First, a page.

Do not resign now, Chebukati tells MCAs
Members of County Assemblies (MCAs) wishing to vie for higher elective positions in the August polls have got a reprieve after the national polls agency declared they were not required to resign six months to the elections.
The Independent Electoral and Boundaries Commission (IEBC) in a statement yesterday, said that Ward Reps should have no reason to resign by February 9.
The Wafula Chebukati-led commission said that this was after the High Court on May 4, 2021, exempted a sitting President, his deputy, governors and their deputies, MPs and Ward reps from resigning if they were vying for any other elective seats.
The commission, however, gave a rider that the county lawmakers should resign before submitting their nomination forms to the electoral agency’s Returning Officers.
“The commission wishes to clarify that according to Article 99 (2) (d) of the Constitution as read together with Section 43(5) and (6) of the Elections Act, MCAs who wish to contest as Members of Parliament should not resign by February 9, 2022. However, they should resign before submitting their nomination papers to the Returning Officers to contest as a Member of Parliament,” said Chebukati.
According to Chebukati, the commission will give further direction on the matter after the Court of Appeal delivers its judgement on a pending issue on March 18.
Under the umbrella of the County Assemblies Forum (CAF), the lobby officials have advised members seeking to contest higher seats in the upcoming General Election, to stay put until their five-year term expires.
CAF secretary general and Tinderet Ward Rep Kipkirui Chepkwony argued that the courts had pronounced themselves on the matter and created “a resounding and elaborate jurisprudence”.
“MCAs across the country should remain calm, campaign for the elective seats they desire to occupy during the August elections as they continue to diligently serve the people as MCA. No one should be shaken by such statements,” said Chepkwony.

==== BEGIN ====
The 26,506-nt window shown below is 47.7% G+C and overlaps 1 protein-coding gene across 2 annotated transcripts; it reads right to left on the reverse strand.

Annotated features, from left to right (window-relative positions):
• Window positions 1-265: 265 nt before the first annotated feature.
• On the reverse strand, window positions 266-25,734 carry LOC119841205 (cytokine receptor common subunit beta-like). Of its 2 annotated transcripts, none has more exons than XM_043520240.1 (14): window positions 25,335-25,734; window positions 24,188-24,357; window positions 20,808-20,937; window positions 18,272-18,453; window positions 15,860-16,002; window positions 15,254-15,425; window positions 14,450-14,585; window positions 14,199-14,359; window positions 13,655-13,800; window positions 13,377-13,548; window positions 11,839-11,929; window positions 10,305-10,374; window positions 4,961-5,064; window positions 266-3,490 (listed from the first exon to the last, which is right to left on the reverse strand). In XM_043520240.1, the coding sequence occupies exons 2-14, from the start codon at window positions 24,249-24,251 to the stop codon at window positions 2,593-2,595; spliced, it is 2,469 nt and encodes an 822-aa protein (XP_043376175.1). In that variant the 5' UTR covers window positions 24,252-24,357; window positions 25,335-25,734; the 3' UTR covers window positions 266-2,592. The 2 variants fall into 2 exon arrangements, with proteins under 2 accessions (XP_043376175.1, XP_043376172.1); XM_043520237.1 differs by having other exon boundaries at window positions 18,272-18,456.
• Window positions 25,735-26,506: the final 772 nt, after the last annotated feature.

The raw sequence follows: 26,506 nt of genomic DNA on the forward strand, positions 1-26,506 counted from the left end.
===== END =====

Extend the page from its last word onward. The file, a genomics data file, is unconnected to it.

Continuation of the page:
Eligible to vie
In Kennedy Irungu Ngodi & Another v Mary Waithera Njoroge & 11 others, the trial judge stated that “Article 99 (2) (d) did not disqualify a sitting MCA from contesting for MP”.
However, in case a vacancy arose in the National Assembly and there is a by-election, an MCA must first resign in order to contest for that seat.
Further, in his determination, the judge stated that a sitting President, governor, MP or MCA who intends to vie for any seat in a General Election, next upon the expiry of the current election cycle, need not resign before the election.
High Court judge Justice Anthony Mrima held that all the respondent MPs (former MCAs) were eligible to vie and be elected and that his findings were informed by the provisions of Article 38 and 41 of the Constitution and Section 43(6) of the Elections Act, 2011.
According to Mrima, Article 99 (2) (d) only prevents concurrent occupying of the seat of MP and that of MCA.
In the matter of Stephen Karani & another v the Attorney General & 4 others, Justice John Mativo held that the law does not prohibit an MCA from being nominated to contest a parliamentary seat in a general election.
“It is also clear that the term of office ends on the date of the General Election as per Article 177(4) of the Constitution. However, if the election in question is a by-election which would ordinarily take place before the term of the County Assembly expires, then, such a member would obviously be required to resign.”
National Assembly Speaker Justin Muturi on Tuesday said that a sitting MCA must resign six months to the election date if he or she wishes to vie for the seat of Member of Parliament.
Speaking to People Daily yesterday, County Assemblies Forum (CAF) chairman Ndegwa Wahome termed Muturi’s call as unfortunate.
“The judgments of Justice Mativo and Justice Antony Mrima are very clear on that. An MCA does not require to resign to contest any other seat as the same is discriminative, unconstitutional and in conflict with Article 27 and 38 of the Constitution,” said Wahome.
“The judgement in the Wanjiku Kibe case by Justice Weldon Korir which required MCAs to resign before gunning for other seats was suspended by the Court of Appeal pending the outcome of the appeal thereof.”